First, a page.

An ounce of prevention is worth a pound of cure, and that’s especially true when it comes to plumbing. One of the worst residential plumbing emergencies to contend with is a frozen pipe. How can you recognize a frozen pipe and what should you do if one or more of your pipes freeze?
You can suspect a frozen pipe in cold weather if you open a tap and nothing comes out. You may also see bulges in a pipe, or around joints or valves. Water expands as it freezes, and it can exert enormous pressure on a pipe. Eventually, the pipe will give way, and split. Sometimes pipes are hidden in walls, and that will make a visual diagnosis much harder. The most vulnerable pipes are those in outside walls.
So what can you do to prevent frozen pipes, and how should you respond if you have one?
Don’t let your pipes freeze. Avoiding a frozen pipe is the ideal, so that’s where we’ll start. If you know in advance that the outside temperature will drop below freezing, you should also know that any pipes you have in outside walls, unheated crawl spaces and in basements are vulnerable. Take the following steps to avoid this cold-weather plumbing disaster.
Insulate your pipes. Keep an eye on your hot water pipes. Heated water can be softer than cold water, so it will freeze faster than cold water will. As part of your winterization plans, insulate your water pipes to help them retain heat and resist freezing. Pipe insulation is inexpensive, readily available at home improvement stores, and requires no tools or skills to install.
Open a tap. Moving water doesn’t freeze as easily as standing water does. If you think a pipe is in imminent danger of freezing or has a history of freezing, a trickle of water flowing through the pipe is often enough to ride out the storm. How big should your water stream be? A flow the size of a Number 2 pencil should do the trick. You might wince at “wasting” that amount of water, but a slightly elevated water bill is much cheaper than an emergency plumbing repair.
Warm things up. Raise the temperature in your home, or around the vulnerable pipe(s). Open base cabinet doors, circulate warm air into the vulnerable space, use a space heater and turn up your furnace or boiler.
If, despite your best efforts, you end up with a frozen pipe, what should you do?
Shut down. If a pipe is already showing signs of freezing, shut off the water to the affected leg. (Nothing good will come out of leaving the water on.) Turning the water off will allow you to minimize the impending water damage that can result when the pipe is thawed.
Thaw safely. Open a tap on the frozen run, and use an incandescent light bulb or a hairdryer to warm the pipe. You can also safely use a portable steam cleaner. Start at the open tap and work your way back to the trouble spot. If you start thawing at Ground Zero, the melted water may be stuck behind an ice plug, and may not have a way to exit the pipe.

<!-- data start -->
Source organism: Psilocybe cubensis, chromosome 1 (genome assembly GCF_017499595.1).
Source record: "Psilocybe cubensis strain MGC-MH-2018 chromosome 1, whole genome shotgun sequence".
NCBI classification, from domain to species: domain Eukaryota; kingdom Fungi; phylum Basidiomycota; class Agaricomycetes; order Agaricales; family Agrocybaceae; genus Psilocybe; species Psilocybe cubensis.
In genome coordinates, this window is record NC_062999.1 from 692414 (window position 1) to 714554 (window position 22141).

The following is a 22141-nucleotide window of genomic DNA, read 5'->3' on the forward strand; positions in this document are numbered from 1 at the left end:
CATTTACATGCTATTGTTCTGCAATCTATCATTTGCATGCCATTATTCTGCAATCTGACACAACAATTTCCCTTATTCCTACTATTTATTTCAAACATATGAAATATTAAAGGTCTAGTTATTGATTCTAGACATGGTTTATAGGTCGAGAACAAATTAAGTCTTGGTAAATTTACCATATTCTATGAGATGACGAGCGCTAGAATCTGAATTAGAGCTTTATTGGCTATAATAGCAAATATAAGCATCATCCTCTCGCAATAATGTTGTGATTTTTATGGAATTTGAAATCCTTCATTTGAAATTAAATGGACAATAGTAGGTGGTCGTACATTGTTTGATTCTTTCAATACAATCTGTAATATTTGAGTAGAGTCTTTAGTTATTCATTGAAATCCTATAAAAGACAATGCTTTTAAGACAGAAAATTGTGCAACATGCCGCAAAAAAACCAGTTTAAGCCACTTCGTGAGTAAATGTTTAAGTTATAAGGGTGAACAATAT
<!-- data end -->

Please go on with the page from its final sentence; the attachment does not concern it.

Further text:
Do not use direct electrical resistance, a welding torch or other open flame to thaw a pipe. These methods often result in accidental house fires and can cause other personal injuries.
Inspect. Take a very careful look at the pipe once you have thawed it and before you turn the water back on. Very small splits and cracks may have occurred in the pipe, and these will leak and cause water damage if you repressurize the pipe. If you see a split, bulge or crack, don’t even turn the water back on. You’ll need to replace the damaged pipe.
Test. If no obvious damage is visible, test any shut-off valves and pipe joints by turning the water back on. (Have a helper standing by to turn the water off immediately if a leak in the joint or valve has occurred.) If a joint or valve leaks, call a plumber to repair or replace the affected joint(s) or valves.
Replace. Even if the pipe seems intact, consider having a successfully thawed pipe replaced. The pressure from ice is enormous, and the experience of being frozen and thawed can significantly weaken the pipe. In the best case, you’ve converted a frozen pipe from a plumbing emergency to a routine repair that can be scheduled at your convenience. If you don’t replace the damaged (but still intact) pipe, you may be setting yourself up for another plumbing emergency down the road.
Contact us a Boston Standard Plumbing & Heating at (617) 362-0377 if you encounter problems with frozen pipes. We can help you safely thaw frozen pipes and repair damaged plumbing.
DIY Blog, DIY Plumbing, Tips and Tricks